People hate passwords because they can’t remember them. Security experts dislike passwords because they can be stolen, brute-force, or phished. The inability to solve the password’s weaknesses saw the birth of the campaign to “Kill the Password!”
In the meantime, multi-factor authentication was added as a layer of security, increasing the level of difficulty for hackers to breach an account. Key Fobs, Registered Mobile Devices, and SMS Text was referred to as the “Something You Have factor”. Biometrics such as a fingerprint scan, retina scan, facial recognition, and voiceprint represented the “Something You Are factor”.
Password-less authentication is the next emerging solution in play. Password-less authentication, as opposed to password-based authentication, doesn’t rely on passwords to verify a user’s identity. Instead, identity is based on a “Possession factor” which is then used to verify the user (e.g., One-Time Password, Mobile Device, Key Fob or Token).
“What You Know” such as a pin number, password, or passphrase, is a huge concern. Forgotten passwords lead to password resets and is attributed as amongst the unnecessary and preventable I.T. costs for an enterprise. Service providers and their users don’t know if their credentials were stolen, thus allowing a hacker to gain access to their account undetected.
The key is to find a method that is convenient and more secure for the user but difficult and inconvenient for the hacker. The user should not bear the responsibility for security. As it is, we rely on and ask the user to detect phishing campaigns which the experts themselves fall into. If the appropriate technology is developed and deployed correctly, mistakes should not occur when followed by users as prescribed. Why not make credentials immune to and not susceptible to phishing campaigns? If we make the credential Dynamic, they would be useless to the hacker even if phished.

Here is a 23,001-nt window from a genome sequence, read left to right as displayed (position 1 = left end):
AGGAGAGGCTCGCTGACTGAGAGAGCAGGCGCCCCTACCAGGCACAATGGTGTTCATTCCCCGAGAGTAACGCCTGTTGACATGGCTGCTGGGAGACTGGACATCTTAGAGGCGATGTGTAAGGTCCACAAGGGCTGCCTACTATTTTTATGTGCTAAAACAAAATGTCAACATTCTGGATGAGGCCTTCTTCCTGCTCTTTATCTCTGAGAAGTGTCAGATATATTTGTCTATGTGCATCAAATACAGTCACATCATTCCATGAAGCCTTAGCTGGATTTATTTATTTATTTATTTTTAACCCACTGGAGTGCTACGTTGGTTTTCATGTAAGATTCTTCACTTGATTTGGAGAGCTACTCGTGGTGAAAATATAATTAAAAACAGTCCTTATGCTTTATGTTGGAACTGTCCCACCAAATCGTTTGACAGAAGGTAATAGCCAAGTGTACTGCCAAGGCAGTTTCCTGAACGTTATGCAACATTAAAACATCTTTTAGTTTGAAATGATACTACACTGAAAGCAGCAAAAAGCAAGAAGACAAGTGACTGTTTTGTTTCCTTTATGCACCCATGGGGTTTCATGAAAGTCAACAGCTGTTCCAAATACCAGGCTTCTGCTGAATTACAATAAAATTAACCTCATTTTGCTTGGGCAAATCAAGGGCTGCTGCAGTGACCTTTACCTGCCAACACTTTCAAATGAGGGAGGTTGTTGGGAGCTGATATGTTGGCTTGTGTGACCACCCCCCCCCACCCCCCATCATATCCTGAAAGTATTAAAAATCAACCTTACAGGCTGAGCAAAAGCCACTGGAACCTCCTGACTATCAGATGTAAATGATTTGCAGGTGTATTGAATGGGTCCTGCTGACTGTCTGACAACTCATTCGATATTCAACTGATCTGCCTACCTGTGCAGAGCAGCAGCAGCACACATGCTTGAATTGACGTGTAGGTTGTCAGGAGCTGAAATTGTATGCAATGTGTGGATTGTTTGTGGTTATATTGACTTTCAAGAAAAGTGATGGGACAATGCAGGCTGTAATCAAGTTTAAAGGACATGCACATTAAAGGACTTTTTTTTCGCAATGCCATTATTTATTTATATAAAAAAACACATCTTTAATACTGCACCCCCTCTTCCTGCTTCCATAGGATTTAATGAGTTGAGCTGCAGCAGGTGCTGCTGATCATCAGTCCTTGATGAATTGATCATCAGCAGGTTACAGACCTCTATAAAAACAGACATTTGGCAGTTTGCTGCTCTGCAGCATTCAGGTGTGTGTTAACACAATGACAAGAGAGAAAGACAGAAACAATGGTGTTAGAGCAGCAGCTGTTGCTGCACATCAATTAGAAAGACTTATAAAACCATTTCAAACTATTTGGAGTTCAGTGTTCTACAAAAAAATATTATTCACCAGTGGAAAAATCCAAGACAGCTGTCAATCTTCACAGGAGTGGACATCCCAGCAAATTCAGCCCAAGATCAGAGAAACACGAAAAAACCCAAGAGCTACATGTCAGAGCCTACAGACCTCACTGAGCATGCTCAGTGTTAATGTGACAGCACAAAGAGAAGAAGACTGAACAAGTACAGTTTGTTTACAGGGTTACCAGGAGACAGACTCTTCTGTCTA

Should we really blame the Password? Or is it the fault of the technology itself? If a password is something a user will never forget and doesn’t require any memorization, will users still hate them? If the password cannot be stolen, brute-force or phished, would that alleviate the concerns of the security experts?
Perhaps password-less authentication is not the solution. Is there a way to re-invent Password? Yes, there is…and it is patented with the U.S Patent Office. The following is a helpful overview.
“Natural Memory” is treated as stories that are unique to each user. In addition to each story has MEMORIES associated with it. Insecurity terms, each story is an alternate “Something You Know.”
These Natural Memories can be disaggregated and randomized such that they can be reconstituted only by you. Our software allows the system to intelligently challenge the user by requiring them to select the answer embedded in a set of words. This is done by displaying 4 memories (see Blue Box) and 14 associations. Only one of the memories and associations will be displayed, even though the user might have register 3 to 7 stories.. There are a few words from a specific story. These are randomly embedded among the mix of false words and serve merely as “noise”, making a selection of the actual story extremely difficult for all but one person in the world.
Using the Credential. Instead of entering a password, the user merely clicks the correct words, or values (see arrows). The red thought bubble is the story name (or memory) that the user registered. The 4 arrows point to associations with that memory. There are names and word are readily known an instantly recognized without effort to one person and yet improbable for hackers to guess.
The user need not remember something they already know. Since the answer resides in the user’s thinking mind, device vulnerabilities are absent. Since it is useless when stolen or phished, it is more secure.
Don’t kill the password. Instead, make it easier for the user by not requiring any memorization and be more secure by making it useless if stolen or phished.
If you have any questions, please send an email to email@example.com. Alex Natividad MD, CEO/Founder NimbusID and author of this article. NimbusID is a registered trademark.